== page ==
Wednesday, November 28, 2007

Heavy-Handed Calorie Reprise

The City Room blog is reporting on the second effort by the Department of Health to impose a menu labeling scheme on some local restaurants-the first such attempt fell by the judicial waste side in September. As the blog points out: "Then, in September, a United States District Court judge struck down the rule, saying the way it was worded conflicted with federal regulations. But the judge, Richard J. Howell, provided suggestions in his decision for ways the city could avoid running afoul of federal law, and city officials vowed to do so.

And now they have done just that, with the same uninformed commentary by self-appointed guardians of the public health who no zero about fast food restaurants and, less understandably, apparently are ignorant of some basic health issues. Here's what one such expert told the hearing held yesterday: “It is a common-sense measure that poses no risk to anyone,” said Amy J. Schwartz, executive director of the Public Health Association of New York City.
Ms. Schwartz told the hearing panel that studies have shown people eating outside the home consume 15 percent fewer calories when they are given the calorie count of menu items."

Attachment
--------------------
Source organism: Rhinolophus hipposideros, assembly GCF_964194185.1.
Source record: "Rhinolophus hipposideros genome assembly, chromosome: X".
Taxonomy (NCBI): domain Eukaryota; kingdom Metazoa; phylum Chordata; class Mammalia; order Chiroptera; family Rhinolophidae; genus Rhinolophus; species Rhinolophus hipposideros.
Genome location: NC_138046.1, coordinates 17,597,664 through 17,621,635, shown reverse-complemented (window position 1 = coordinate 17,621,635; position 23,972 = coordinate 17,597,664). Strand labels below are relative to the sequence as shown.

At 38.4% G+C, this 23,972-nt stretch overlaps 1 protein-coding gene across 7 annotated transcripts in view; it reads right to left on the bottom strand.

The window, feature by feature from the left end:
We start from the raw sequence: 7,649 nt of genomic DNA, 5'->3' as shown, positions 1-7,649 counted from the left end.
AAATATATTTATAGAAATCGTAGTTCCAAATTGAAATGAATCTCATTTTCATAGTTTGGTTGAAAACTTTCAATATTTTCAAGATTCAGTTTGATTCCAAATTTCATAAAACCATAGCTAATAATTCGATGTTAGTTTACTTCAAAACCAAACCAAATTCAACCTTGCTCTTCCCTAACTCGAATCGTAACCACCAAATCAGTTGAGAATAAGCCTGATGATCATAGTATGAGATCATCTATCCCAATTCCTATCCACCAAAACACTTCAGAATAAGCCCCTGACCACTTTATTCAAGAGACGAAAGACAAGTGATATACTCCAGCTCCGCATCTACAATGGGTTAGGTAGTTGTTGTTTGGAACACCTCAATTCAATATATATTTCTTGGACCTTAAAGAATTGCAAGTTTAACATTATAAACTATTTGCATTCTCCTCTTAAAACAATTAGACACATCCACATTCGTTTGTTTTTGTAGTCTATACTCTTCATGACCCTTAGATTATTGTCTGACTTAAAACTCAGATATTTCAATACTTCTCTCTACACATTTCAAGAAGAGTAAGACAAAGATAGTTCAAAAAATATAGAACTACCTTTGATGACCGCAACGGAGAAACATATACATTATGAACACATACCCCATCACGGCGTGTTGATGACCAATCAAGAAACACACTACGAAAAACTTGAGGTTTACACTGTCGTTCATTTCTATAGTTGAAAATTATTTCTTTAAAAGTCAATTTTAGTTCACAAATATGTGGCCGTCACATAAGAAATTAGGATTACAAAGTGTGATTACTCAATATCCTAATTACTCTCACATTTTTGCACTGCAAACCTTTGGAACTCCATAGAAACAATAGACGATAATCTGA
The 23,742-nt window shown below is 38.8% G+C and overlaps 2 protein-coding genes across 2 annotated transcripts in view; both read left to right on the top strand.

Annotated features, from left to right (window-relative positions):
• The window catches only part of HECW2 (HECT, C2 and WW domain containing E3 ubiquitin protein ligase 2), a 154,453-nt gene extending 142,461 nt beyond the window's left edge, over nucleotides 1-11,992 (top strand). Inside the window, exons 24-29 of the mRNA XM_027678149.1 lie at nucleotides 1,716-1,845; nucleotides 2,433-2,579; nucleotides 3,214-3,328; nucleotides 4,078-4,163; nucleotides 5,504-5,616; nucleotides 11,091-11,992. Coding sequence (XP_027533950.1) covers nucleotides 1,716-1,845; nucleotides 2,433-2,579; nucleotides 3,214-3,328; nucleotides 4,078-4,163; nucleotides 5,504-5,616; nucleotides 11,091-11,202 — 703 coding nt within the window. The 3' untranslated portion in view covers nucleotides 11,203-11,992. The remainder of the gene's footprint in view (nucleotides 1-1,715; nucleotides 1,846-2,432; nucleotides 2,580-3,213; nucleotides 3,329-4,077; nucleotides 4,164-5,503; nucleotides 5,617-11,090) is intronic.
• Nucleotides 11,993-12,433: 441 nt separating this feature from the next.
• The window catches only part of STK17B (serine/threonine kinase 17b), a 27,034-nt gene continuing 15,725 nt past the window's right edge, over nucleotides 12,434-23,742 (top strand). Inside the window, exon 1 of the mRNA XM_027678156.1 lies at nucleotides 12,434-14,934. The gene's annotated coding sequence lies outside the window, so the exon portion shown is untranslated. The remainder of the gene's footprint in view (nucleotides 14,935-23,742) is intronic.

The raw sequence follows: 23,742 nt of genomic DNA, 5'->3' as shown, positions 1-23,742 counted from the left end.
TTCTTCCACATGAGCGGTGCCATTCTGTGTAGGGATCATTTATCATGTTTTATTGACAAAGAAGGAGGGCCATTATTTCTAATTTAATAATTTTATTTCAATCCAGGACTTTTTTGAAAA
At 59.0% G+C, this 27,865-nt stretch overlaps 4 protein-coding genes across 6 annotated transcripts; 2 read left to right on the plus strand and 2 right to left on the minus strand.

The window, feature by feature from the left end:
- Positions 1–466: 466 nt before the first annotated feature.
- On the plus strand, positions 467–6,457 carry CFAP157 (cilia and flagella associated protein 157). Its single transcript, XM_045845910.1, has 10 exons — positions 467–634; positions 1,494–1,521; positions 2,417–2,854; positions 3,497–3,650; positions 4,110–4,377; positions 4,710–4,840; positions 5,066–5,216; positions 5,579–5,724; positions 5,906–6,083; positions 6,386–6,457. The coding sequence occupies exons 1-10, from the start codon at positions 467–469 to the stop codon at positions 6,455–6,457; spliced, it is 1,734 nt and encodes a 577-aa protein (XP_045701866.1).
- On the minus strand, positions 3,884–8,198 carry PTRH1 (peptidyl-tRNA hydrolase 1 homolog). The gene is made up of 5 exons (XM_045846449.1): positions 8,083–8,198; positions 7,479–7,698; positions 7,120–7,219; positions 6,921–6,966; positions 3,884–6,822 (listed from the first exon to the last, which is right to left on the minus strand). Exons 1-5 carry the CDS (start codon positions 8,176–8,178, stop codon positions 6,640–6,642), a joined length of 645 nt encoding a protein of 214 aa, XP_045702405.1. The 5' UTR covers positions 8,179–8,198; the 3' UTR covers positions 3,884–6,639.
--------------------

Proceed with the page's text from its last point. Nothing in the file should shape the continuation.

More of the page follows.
That, my friends, is an absolute lie! It is, however, quite fair in the minds of the advocates to lie as long as it is deemed to be in a good cause. There are no peer-reviewed studies that indicate that folks are consuming less when their made aware of the calories they're eating. And the only study done in New York City was done by the DOH itself.

What did that study "find?" It found that consumers at Subway! supposedly consumed 50 less calories when the calorie counts were made available. 50-at a restaurant that markets its healthy alternative status (leaving aside the fact that the study was done by the very department seeking to impose the menu rules).

The fact is that there are no social science studies that give any degree of confidence about the efficacy of what the department of health is doing. There are some studies that do show that consumers, when they are informed about calorie counts, actually choose the higher calorie items. assuming a more tasty alternative in their choice.

So, once again, the city is performing a social experiment at the expense of local restaurant owners. No harm, Ms Schwartz? The loss of local business, and the potential loss of employment could be a serious harm to neighborhood economies; but the DOH is undeterred and hasn't bothered to do any cost/benefit analysis, so sure are they in their own rectitude.

Hopefully, the industry will also challenge this rule as successfully as it did for the first. Heaven protect us from a government imbued with a sense of its own benevolence.